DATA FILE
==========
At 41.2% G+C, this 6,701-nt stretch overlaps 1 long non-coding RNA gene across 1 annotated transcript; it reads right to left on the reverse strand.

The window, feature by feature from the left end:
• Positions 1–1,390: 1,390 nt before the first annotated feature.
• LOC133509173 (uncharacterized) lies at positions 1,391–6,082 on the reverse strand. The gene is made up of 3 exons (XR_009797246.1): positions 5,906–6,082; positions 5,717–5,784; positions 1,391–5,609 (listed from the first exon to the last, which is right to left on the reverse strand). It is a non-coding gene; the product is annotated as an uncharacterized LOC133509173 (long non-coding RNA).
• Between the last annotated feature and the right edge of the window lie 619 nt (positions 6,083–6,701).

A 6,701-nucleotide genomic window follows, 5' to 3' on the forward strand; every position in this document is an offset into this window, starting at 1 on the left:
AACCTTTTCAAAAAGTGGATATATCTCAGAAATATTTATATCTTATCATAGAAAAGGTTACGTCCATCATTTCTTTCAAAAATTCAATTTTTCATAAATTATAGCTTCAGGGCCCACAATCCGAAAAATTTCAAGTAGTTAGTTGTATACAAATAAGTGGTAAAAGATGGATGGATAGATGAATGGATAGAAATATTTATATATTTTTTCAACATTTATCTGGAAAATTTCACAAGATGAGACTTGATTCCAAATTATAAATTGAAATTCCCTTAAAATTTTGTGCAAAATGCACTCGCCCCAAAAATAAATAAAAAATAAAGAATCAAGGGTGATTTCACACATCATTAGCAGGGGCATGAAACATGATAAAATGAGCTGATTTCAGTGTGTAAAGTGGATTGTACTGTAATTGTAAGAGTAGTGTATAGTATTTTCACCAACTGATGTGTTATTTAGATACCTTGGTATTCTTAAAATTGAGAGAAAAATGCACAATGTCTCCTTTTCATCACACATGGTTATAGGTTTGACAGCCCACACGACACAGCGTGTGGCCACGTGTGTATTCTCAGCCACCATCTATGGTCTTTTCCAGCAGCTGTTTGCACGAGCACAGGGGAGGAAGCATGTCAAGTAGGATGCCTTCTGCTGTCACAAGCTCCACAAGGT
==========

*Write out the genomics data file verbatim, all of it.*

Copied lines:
At 41.2% G+C, this 6,701-nt stretch overlaps 1 long non-coding RNA gene across 1 annotated transcript; it reads right to left on the reverse strand.

The window, feature by feature from the left end:
• Positions 1–1,390: 1,390 nt before the first annotated feature.
• LOC133509173 (uncharacterized) lies at positions 1,391–6,082 on the reverse strand. The gene is made up of 3 exons (XR_009797246.1): positions 5,906–6,082; positions 5,717–5,784; positions 1,391–5,609 (listed from the first exon to the last, which is right to left on the reverse strand). It is a non-coding gene; the product is annotated as an uncharacterized LOC133509173 (long non-coding RNA).
• Between the last annotated feature and the right edge of the window lie 619 nt (positions 6,083–6,701).

A 6,701-nucleotide genomic window follows, 5' to 3' on the forward strand; every position in this document is an offset into this window, starting at 1 on the left:
AACCTTTTCAAAAAGTGGATATATCTCAGAAATATTTATATCTTATCATAGAAAAGGTTACGTCCATCATTTCTTTCAAAAATTCAATTTTTCATAAATTATAGCTTCAGGGCCCACAATCCGAAAAATTTCAAGTAGTTAGTTGTATACAAATAAGTGGTAAAAGATGGATGGATAGATGAATGGATAGAAATATTTATATATTTTTTCAACATTTATCTGGAAAATTTCACAAGATGAGACTTGATTCCAAATTATAAATTGAAATTCCCTTAAAATTTTGTGCAAAATGCACTCGCCCCAAAAATAAATAAAAAATAAAGAATCAAGGGTGATTTCACACATCATTAGCAGGGGCATGAAACATGATAAAATGAGCTGATTTCAGTGTGTAAAGTGGATTGTACTGTAATTGTAAGAGTAGTGTATAGTATTTTCACCAACTGATGTGTTATTTAGATACCTTGGTATTCTTAAAATTGAGAGAAAAATGCACAATGTCTCCTTTTCATCACACATGGTTATAGGTTTGACAGCCCACACGACACAGCGTGTGGCCACGTGTGTATTCTCAGCCACCATCTATGGTCTTTTCCAGCAGCTGTTTGCACGAGCACAGGGGAGGAAGCATGTCAAGTAGGATGCCTTCTGCTGTCACAAGCTCCACAAGGT